Lake Effect Communications

Lake Effect Communications

Welcome to PR Fairy Tales

“PR Fairy Tales” is a place for posting examples of questionable statements that diminish those making and those accepting the explanations.

          

        Please submit your finds to tfigel@lake-effect.com, and, if you wish, add comments, including comments about the thoughts expressed below.

     The PR Dance

           The strength of a public relations campaign comes from the clever, logical truth of an organization.
            But, an unfortunate and limiting distortion has taken hold.  It is wasting the strength of many organizations, including news organizations.
            The lies are familiar to us.  Out in our business and personal lives, we hear “We should go to lunch”.  The crowded commuter train before us at the station many times has “an immediate follower.”  Voicemail messages tell us that “your call is very important to us.”  Airline flights are commonly “on time.”
            Unfortunately, the ability to lie has become prized.  It has even become a definition for work that ought to inform and celebrate, not deceive.
            Begin with the term “spin.”  Isn’t the word really “mendacity?”  “Lying?”
            Trouble?  A sudden executive departure?  A surprising decline in earnings?  Chicanery suddenly made visible?
            In the duet that ensues, with a hunted organization avoiding interested journalists, there are steps that have become reflexive.  They include, for example:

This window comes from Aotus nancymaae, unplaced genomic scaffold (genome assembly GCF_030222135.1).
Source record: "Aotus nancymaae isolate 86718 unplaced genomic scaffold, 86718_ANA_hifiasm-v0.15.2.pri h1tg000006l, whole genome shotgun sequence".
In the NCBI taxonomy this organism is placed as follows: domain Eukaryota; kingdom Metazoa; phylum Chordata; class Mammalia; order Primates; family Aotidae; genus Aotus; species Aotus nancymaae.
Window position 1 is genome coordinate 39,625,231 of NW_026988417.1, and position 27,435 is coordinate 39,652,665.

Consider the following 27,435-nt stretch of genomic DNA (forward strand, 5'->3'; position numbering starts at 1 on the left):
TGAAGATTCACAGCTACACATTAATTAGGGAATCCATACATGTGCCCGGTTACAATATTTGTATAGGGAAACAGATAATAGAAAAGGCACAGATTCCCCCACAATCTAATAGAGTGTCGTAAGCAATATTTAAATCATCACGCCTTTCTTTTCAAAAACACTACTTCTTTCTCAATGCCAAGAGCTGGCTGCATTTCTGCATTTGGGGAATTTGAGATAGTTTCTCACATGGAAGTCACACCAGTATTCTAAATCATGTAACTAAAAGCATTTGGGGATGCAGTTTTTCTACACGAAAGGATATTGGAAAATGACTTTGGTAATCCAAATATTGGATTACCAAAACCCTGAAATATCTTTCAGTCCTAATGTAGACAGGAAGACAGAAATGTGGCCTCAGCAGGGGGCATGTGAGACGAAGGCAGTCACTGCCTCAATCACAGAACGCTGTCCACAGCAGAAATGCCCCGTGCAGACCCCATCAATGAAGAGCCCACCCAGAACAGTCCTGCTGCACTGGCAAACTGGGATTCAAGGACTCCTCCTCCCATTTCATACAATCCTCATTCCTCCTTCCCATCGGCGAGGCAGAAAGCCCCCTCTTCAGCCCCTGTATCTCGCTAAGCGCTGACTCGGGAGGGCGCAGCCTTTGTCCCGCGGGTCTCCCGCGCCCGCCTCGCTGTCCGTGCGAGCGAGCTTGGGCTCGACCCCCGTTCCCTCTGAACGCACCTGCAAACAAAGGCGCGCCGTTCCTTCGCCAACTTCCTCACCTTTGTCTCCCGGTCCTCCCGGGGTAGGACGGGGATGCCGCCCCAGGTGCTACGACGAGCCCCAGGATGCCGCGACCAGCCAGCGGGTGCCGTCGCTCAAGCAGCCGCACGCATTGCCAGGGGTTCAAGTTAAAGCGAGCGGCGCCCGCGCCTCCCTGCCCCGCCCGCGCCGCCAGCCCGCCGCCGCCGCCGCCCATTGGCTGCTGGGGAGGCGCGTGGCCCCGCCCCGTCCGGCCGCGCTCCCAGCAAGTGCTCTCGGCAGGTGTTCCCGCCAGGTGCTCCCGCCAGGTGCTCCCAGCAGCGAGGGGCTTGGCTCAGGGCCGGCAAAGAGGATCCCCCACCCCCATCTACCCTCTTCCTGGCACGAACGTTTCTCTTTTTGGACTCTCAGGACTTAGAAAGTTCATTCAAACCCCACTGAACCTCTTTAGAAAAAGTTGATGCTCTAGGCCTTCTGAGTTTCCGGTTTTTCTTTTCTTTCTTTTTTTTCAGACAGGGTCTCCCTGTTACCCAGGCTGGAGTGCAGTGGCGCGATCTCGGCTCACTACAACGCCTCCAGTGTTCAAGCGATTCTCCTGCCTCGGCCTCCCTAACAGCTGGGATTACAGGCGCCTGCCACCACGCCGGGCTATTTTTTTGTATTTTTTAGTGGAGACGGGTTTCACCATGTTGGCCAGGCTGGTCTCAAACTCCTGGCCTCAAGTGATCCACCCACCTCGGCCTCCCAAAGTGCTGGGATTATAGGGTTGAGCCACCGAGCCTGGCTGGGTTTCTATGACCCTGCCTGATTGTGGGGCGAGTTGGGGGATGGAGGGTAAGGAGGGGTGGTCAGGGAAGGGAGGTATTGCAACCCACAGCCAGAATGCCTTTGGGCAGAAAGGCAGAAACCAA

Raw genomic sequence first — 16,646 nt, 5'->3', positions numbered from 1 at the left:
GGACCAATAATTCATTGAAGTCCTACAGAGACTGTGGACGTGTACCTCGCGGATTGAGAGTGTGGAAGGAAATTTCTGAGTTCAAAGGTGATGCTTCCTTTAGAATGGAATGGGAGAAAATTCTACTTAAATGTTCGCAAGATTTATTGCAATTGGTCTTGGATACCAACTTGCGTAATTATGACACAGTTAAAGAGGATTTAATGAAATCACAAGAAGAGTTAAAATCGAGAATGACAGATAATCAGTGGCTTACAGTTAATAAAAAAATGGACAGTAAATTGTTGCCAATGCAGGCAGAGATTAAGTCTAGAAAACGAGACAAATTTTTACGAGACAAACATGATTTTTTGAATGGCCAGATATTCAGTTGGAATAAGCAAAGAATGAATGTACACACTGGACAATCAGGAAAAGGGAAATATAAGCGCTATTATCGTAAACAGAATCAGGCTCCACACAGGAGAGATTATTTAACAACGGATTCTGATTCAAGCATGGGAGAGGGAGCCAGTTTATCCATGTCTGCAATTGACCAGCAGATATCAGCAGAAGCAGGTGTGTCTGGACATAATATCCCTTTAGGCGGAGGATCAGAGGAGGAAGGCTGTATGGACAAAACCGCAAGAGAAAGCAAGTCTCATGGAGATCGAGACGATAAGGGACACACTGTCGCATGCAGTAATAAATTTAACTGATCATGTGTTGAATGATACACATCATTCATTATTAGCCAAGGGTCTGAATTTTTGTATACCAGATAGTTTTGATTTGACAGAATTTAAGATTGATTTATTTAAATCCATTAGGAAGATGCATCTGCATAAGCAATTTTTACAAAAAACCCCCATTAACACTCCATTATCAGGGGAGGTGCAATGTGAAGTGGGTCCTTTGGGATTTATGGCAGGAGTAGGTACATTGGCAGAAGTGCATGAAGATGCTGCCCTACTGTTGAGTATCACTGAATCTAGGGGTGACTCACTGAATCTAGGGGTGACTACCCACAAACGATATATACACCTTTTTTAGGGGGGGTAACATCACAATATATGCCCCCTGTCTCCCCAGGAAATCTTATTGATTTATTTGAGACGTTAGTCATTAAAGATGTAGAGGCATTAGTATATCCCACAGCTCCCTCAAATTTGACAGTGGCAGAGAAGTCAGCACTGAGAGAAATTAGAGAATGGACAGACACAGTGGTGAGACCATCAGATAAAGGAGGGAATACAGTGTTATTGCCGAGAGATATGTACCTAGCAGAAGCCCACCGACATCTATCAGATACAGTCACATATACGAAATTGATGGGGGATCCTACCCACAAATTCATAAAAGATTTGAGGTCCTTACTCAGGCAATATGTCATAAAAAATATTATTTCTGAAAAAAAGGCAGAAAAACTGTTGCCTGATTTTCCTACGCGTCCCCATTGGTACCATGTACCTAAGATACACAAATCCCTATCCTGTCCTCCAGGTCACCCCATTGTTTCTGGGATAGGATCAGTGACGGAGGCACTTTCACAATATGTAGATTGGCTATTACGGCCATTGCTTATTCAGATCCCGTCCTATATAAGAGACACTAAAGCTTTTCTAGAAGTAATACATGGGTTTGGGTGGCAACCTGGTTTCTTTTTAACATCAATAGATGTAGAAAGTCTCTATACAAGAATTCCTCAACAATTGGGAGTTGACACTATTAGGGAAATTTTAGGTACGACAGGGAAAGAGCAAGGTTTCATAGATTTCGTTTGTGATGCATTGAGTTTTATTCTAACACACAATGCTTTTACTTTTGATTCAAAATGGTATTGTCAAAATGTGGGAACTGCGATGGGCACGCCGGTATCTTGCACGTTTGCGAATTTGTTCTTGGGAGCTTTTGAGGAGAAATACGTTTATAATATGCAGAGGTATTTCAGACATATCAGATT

“. . . left to pursue other interests.”
            “. . . was traveling and could not be reached.”
            “. . . expect no layoffs as a result of (the merger)”
            Usually, the journalist’s dance partner is a public relations spokesperson, sometimes identified, sometimes not. 
            Unfortunately, the barrier phrases recur because, as openly disingenuous as they are, they still bring many journalistic inquiries to a stop. 
            Even so, the willingness of public relations people to be less than honest, coupled with the willingness of journalism to be satisfied, causes great loss of value for both partners in the dance.
            Organizations that prize communications professionals for “spin” waste the power of substance and truth.  News organizations that accept mendacious answers erode value: readers and viewers drop away, soon followed by advertisers.

'There I was, typing a lie'

     Her courtroom testimony during the trial of former Democratic Presidential candidate John Edwards gave the impression that, for a professional speechwriter, a job’s a job.
 
     In this case, as she told it during the session reported in the New York Times’ May 9, 2012 article, Wendy Button’s assignment was a delicate deflection of any suggestion that the candidate had done or known something at an improper time. 
 
     According to Ms. Button’s testimony, she learned about the existence of Mr. Edwards’ affair with Rielle Hunter in 2008. Ms. Buttons then learned that the affair had produced a child. Her work with Mr. Edwards expanded to explanation of affair and baby.
 
     The trial testimony included examples of the answers Ms. Buttons helped Mr. Edwards prepare for likely questions. At the end, with attention turning to the financial aspects of the affair and the campaign, Mr. Edwards and Ms. Buttons, says the article, decided on an answer about that matter. “There I was, typing a lie,” Ms. Buttons said in court. 
 
     Just another day at the office for one of today’s pros.

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